Public consultation open on rules to stop cosmetic surgery ads aimed at under 18s

The Committees of Advertising Practice (CAP) – the body responsible for writing the UK Advertising Codes – has launched a public consultation on new rules that would ban cosmetics surgery adverts geared at under 18s

The consultation period, which started on September 10, is in response to public health concerns about the potential harm cosmetic interventions advertising is having on young people. 

The new proposed rules would apply across all media, introducing age-based restrictions on the targeting, scheduling and placement of cosmetic interventions advertising. At the moment, there are no legal restrictions on the advertising of cosmetic surgery adverts to under-18s. 

The new rules would prohibit ads from being directed at those aged under 18 through the selection of media or context in which they appear, including in or adjacent to TV programmes commissioned for, principally directed at or likely to appeal particularly to, audiences below the age of 18.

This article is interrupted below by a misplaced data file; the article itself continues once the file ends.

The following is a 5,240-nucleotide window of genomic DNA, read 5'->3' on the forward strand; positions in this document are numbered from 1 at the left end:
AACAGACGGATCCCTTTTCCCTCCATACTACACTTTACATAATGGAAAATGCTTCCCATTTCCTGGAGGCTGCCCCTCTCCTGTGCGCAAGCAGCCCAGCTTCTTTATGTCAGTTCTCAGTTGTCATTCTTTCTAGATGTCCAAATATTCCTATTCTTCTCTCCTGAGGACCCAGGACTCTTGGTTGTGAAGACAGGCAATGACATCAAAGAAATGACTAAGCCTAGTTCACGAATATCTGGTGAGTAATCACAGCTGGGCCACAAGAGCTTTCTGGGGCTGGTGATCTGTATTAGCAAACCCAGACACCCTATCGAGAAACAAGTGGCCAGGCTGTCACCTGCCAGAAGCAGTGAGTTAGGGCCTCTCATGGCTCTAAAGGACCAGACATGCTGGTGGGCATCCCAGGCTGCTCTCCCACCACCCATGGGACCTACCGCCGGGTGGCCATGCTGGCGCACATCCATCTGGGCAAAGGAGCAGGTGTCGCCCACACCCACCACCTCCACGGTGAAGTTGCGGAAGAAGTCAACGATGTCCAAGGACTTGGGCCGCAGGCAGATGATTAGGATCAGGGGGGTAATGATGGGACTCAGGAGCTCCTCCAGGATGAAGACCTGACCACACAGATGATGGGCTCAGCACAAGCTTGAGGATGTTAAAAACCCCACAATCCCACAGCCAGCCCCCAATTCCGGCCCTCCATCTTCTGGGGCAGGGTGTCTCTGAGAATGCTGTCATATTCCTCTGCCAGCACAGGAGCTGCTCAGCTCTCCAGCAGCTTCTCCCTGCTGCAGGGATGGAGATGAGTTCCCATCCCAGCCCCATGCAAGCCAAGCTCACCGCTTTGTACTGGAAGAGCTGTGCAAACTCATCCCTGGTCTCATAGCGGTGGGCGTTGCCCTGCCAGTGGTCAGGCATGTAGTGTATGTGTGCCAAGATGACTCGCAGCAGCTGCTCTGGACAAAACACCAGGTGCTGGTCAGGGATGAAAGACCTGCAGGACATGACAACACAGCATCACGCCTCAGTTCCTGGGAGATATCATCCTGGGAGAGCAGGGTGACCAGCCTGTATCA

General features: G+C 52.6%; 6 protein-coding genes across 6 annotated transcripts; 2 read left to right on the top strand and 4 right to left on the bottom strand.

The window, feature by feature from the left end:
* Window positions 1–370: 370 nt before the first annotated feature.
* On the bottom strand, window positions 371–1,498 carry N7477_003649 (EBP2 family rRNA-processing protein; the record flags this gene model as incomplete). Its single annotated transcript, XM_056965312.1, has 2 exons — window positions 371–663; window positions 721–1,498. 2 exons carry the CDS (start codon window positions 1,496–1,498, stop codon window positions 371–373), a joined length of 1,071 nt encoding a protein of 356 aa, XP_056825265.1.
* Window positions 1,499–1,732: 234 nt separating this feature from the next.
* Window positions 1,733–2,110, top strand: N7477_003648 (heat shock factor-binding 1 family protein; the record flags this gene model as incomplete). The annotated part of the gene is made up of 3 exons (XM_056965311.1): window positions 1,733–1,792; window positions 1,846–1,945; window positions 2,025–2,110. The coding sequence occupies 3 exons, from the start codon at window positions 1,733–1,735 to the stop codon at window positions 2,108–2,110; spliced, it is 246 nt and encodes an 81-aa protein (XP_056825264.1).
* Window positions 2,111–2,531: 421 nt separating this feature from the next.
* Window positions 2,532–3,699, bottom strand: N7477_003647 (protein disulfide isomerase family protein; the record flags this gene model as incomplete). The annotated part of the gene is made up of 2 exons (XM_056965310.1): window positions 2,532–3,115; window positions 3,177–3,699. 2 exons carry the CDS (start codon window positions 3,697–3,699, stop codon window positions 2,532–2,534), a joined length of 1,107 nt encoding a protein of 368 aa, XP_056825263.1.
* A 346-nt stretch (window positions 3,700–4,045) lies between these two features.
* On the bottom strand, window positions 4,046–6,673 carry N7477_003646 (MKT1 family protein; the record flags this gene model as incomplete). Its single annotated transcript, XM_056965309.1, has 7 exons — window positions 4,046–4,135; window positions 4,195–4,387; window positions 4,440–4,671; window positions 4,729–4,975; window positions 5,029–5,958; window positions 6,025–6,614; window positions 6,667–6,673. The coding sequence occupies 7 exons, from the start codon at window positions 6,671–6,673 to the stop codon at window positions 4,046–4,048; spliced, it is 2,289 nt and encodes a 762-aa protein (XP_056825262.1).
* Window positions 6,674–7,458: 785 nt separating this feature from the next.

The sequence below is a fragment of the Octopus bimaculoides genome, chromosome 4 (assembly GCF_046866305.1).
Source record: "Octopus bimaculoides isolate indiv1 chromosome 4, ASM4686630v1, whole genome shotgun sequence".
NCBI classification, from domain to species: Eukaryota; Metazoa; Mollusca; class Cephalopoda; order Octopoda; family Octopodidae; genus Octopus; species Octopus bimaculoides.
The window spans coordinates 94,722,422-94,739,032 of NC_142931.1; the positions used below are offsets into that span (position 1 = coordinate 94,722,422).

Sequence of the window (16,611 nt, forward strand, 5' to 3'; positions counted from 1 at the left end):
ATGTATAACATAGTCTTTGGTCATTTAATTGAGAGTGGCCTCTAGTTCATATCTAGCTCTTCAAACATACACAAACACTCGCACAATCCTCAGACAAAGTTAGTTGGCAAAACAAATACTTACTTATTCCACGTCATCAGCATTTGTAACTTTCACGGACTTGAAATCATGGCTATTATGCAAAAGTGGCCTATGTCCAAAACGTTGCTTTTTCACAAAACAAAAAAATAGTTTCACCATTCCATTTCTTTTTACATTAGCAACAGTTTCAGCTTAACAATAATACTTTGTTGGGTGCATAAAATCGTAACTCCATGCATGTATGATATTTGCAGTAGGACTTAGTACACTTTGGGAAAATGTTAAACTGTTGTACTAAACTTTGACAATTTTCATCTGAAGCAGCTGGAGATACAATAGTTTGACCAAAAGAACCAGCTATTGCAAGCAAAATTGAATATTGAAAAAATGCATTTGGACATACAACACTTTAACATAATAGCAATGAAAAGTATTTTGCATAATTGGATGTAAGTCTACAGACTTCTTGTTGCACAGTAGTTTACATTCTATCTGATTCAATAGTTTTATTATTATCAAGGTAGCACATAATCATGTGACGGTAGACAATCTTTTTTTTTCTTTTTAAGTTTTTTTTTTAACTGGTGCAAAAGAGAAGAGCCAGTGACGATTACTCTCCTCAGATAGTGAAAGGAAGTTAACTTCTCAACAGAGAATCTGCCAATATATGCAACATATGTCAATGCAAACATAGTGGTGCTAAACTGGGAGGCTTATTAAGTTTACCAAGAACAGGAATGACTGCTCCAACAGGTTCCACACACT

Ads for breast augmentation, rhinoplasty and dermal fillers would be subject to these new rules, but not ads for cosmetic products such as haircare, make-up and skincare products. 

The consultation closes at 5pm on October 22. Read the full documentation on the “Consultation on the placement and scheduling of ads for cosmetic interventions” here and if you would like to respond to the consultation, email your response to cosmeticinterventions@cap.org.uk

Shahriar Coupal, director of the committees, said: “This is an important consultation which seeks views on a proposal to introduce tighter restrictions around the advertising of cosmetic interventions, strengthening protections for young people and better protecting them from potential harm.”

These proposals form part of a wider range of measures CAP is considering around the potential harm relating to body imager from advertising and the impact on consumers’ health. 

Earlier this year, the ASA was cracking down on beauty salons illegally advertising botox